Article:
We have four types of stresses to analyze: axial, shear, moment, and torsion. Typically, we do these by modeling the behavior using functions and diagrams.

In our example, the predominant forces the members will experience are axial.

Modeling Axial Behavior

Our task now is to determine the force developed for each member.

Recall that we can use two methods to solve the member forces:

Normally we would proceed to either of the two methods, as we have demonstrated for a simple truss. However, if we look at our example, we'll discover that each joint has three unknowns making it impossible to use the method of joints from the very start. Likewise, it is hard to identify three truss members that we can cut to use the method of sections.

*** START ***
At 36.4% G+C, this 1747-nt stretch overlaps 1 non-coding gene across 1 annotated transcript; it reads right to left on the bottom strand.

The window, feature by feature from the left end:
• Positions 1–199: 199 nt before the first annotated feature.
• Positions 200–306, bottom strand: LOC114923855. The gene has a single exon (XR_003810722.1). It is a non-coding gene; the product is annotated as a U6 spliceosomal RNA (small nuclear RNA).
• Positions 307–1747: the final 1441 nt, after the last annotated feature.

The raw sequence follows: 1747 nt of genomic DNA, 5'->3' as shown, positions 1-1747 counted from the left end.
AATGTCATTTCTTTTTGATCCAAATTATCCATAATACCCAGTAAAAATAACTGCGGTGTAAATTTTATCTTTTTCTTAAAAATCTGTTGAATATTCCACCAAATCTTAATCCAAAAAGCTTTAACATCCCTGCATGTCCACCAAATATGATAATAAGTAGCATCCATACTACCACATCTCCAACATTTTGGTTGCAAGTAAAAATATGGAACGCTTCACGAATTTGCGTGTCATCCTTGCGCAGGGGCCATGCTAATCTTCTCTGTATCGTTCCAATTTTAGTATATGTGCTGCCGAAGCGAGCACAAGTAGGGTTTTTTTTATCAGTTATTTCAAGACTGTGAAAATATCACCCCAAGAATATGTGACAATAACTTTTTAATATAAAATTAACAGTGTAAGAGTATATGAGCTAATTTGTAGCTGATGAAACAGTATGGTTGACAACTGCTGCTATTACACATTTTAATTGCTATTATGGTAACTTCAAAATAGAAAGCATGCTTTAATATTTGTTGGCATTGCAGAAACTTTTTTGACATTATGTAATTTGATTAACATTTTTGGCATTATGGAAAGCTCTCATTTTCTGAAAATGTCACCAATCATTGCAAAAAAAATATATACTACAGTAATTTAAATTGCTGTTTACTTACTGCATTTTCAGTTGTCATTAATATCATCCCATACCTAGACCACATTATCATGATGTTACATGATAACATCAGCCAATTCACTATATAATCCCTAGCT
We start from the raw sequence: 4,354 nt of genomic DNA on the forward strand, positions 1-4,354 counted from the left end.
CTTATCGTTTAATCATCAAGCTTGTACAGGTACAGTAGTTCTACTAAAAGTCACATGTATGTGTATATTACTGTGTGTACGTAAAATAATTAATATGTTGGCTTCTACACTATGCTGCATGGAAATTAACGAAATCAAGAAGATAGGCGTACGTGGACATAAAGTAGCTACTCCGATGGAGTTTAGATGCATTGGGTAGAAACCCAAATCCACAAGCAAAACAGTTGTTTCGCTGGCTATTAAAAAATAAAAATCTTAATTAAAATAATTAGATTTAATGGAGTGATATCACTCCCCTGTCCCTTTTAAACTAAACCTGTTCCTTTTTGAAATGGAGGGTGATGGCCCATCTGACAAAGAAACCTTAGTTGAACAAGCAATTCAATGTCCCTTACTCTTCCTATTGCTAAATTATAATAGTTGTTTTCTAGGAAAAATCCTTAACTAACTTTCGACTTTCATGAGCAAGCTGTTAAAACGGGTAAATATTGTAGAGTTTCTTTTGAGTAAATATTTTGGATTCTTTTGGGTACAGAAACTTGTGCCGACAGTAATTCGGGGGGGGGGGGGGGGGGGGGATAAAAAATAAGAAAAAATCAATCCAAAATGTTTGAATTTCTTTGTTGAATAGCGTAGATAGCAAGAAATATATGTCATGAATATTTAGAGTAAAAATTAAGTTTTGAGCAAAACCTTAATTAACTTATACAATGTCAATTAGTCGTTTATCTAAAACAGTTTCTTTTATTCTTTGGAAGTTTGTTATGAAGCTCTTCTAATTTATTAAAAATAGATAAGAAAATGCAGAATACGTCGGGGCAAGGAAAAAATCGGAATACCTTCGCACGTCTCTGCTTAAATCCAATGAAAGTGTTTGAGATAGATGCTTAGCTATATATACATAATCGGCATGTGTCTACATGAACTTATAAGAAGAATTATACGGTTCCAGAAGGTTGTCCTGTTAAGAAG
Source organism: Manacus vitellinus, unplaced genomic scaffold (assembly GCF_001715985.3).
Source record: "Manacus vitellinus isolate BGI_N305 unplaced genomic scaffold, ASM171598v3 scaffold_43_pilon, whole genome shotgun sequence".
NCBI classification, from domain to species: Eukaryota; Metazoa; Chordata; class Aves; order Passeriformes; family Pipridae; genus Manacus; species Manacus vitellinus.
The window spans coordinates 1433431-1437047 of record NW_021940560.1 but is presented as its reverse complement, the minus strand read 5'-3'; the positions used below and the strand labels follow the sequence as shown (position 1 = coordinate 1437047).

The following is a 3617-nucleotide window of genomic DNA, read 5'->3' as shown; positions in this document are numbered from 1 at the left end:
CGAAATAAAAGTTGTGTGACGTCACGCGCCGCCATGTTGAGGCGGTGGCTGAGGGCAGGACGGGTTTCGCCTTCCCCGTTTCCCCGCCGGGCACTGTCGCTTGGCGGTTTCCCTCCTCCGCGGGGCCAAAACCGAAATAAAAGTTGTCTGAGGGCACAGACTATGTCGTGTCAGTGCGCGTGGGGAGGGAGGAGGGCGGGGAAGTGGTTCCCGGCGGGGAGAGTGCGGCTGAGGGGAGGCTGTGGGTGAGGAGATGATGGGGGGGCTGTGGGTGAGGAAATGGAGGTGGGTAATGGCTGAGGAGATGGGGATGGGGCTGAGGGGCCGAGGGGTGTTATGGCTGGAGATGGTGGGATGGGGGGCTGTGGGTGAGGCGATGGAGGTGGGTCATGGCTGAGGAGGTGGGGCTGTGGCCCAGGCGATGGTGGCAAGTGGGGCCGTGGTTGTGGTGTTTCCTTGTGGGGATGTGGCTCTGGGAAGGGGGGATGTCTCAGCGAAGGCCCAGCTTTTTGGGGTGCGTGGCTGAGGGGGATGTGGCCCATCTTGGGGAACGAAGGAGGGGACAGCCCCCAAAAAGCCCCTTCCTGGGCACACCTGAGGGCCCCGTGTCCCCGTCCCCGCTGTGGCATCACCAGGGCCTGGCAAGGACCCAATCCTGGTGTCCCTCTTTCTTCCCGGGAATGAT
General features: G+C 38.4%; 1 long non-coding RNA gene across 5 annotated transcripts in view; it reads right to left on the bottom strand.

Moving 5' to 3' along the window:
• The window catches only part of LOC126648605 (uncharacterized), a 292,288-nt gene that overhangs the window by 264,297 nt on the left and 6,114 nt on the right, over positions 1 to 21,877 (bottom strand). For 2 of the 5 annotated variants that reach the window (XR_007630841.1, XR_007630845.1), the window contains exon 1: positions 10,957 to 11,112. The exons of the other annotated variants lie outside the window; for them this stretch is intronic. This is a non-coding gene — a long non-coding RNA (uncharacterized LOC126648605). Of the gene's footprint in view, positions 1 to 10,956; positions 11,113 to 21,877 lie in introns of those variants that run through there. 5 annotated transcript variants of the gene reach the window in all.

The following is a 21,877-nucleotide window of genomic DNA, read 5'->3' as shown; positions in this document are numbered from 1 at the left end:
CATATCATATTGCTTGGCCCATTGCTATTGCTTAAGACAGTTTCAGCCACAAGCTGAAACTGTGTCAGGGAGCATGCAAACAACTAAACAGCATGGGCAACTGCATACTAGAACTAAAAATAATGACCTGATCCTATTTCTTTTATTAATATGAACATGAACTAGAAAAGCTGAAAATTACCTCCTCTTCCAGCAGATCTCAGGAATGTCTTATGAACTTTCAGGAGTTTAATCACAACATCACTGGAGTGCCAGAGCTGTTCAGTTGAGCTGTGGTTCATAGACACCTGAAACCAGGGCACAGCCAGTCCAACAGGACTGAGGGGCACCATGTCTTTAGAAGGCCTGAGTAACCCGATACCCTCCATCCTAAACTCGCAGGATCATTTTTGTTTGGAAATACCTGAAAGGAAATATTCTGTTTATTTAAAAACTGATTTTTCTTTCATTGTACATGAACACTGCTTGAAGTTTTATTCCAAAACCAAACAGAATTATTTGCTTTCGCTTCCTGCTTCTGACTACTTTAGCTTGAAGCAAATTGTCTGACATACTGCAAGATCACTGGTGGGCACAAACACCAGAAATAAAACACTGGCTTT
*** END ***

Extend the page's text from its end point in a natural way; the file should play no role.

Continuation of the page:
To analyze such compound trusses, we first have to find the simple trusses that make up the compound truss and investigate the elements of connection.

Connection Elements

Recall that a compound truss is simply a combination of two or more simple trusses connected by elements of connection. These connections can either be a link or a hinge.

Again, identify all simple trusses first. There are two simple trusses: \(ADE\) and \(BCF\). It leaves us with three elements of connection: members \(AB\), \(CD\), and \(EF\).

Stability of Connection Elements

In identifying the connection elements, we must also analyze if the connection between simple trusses is stable. The connection elements must also obey the basic external stability rules:

All component forces must not be collinear, parallel, or concurrent.

There must be at least 3 component connections.

In our truss example, our links do not violate these rules; hence, it is stable. This step ensures that we keep key concepts intact when solving our truss.